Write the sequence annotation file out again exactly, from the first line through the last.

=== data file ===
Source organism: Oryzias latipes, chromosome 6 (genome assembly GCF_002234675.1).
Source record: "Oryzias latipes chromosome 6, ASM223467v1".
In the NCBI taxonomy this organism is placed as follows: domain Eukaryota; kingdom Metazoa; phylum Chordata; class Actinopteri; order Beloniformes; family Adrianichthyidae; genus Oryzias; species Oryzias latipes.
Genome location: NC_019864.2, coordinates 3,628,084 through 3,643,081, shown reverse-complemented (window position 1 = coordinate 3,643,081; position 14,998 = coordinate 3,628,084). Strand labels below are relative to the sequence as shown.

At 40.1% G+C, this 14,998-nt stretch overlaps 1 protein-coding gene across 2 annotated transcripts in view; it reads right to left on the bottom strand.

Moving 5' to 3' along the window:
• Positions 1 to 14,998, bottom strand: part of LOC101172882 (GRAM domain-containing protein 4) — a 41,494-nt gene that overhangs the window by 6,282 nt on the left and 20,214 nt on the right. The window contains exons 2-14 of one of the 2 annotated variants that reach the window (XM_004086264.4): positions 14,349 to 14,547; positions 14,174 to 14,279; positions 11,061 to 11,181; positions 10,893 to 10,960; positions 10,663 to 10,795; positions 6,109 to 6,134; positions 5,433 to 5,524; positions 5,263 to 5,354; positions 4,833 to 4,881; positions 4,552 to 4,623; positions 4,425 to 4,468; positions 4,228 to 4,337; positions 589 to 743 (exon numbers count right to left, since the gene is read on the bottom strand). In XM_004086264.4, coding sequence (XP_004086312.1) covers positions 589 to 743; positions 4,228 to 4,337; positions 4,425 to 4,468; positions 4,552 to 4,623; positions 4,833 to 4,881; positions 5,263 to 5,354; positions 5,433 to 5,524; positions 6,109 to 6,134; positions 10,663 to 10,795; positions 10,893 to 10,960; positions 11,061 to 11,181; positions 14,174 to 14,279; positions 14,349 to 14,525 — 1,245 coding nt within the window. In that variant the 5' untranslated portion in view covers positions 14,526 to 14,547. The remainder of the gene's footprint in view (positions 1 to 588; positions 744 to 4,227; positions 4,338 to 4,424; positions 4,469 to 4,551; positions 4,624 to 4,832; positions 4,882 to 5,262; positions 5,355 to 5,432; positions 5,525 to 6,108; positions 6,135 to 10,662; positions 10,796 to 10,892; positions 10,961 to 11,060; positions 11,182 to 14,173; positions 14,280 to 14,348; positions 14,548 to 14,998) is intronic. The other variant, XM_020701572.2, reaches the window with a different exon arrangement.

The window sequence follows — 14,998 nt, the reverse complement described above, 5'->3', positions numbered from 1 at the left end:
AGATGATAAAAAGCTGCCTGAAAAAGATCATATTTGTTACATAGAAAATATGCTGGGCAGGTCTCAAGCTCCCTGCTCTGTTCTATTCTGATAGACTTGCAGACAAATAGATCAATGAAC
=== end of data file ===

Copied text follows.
Source organism: Oryzias latipes, chromosome 6 (genome assembly GCF_002234675.1).
Source record: "Oryzias latipes chromosome 6, ASM223467v1".
In the NCBI taxonomy this organism is placed as follows: domain Eukaryota; kingdom Metazoa; phylum Chordata; class Actinopteri; order Beloniformes; family Adrianichthyidae; genus Oryzias; species Oryzias latipes.
Genome location: NC_019864.2, coordinates 3,628,084 through 3,643,081, shown reverse-complemented (window position 1 = coordinate 3,643,081; position 14,998 = coordinate 3,628,084). Strand labels below are relative to the sequence as shown.

At 40.1% G+C, this 14,998-nt stretch overlaps 1 protein-coding gene across 2 annotated transcripts in view; it reads right to left on the bottom strand.

Moving 5' to 3' along the window:
• Positions 1 to 14,998, bottom strand: part of LOC101172882 (GRAM domain-containing protein 4) — a 41,494-nt gene that overhangs the window by 6,282 nt on the left and 20,214 nt on the right. The window contains exons 2-14 of one of the 2 annotated variants that reach the window (XM_004086264.4): positions 14,349 to 14,547; positions 14,174 to 14,279; positions 11,061 to 11,181; positions 10,893 to 10,960; positions 10,663 to 10,795; positions 6,109 to 6,134; positions 5,433 to 5,524; positions 5,263 to 5,354; positions 4,833 to 4,881; positions 4,552 to 4,623; positions 4,425 to 4,468; positions 4,228 to 4,337; positions 589 to 743 (exon numbers count right to left, since the gene is read on the bottom strand). In XM_004086264.4, coding sequence (XP_004086312.1) covers positions 589 to 743; positions 4,228 to 4,337; positions 4,425 to 4,468; positions 4,552 to 4,623; positions 4,833 to 4,881; positions 5,263 to 5,354; positions 5,433 to 5,524; positions 6,109 to 6,134; positions 10,663 to 10,795; positions 10,893 to 10,960; positions 11,061 to 11,181; positions 14,174 to 14,279; positions 14,349 to 14,525 — 1,245 coding nt within the window. In that variant the 5' untranslated portion in view covers positions 14,526 to 14,547. The remainder of the gene's footprint in view (positions 1 to 588; positions 744 to 4,227; positions 4,338 to 4,424; positions 4,469 to 4,551; positions 4,624 to 4,832; positions 4,882 to 5,262; positions 5,355 to 5,432; positions 5,525 to 6,108; positions 6,135 to 10,662; positions 10,796 to 10,892; positions 10,961 to 11,060; positions 11,182 to 14,173; positions 14,280 to 14,348; positions 14,548 to 14,998) is intronic. The other variant, XM_020701572.2, reaches the window with a different exon arrangement.

The window sequence follows — 14,998 nt, the reverse complement described above, 5'->3', positions numbered from 1 at the left end:
AGATGATAAAAAGCTGCCTGAAAAAGATCATATTTGTTACATAGAAAATATGCTGGGCAGGTCTCAAGCTCCCTGCTCTGTTCTATTCTGATAGACTTGCAGACAAATAGATCAATGAAC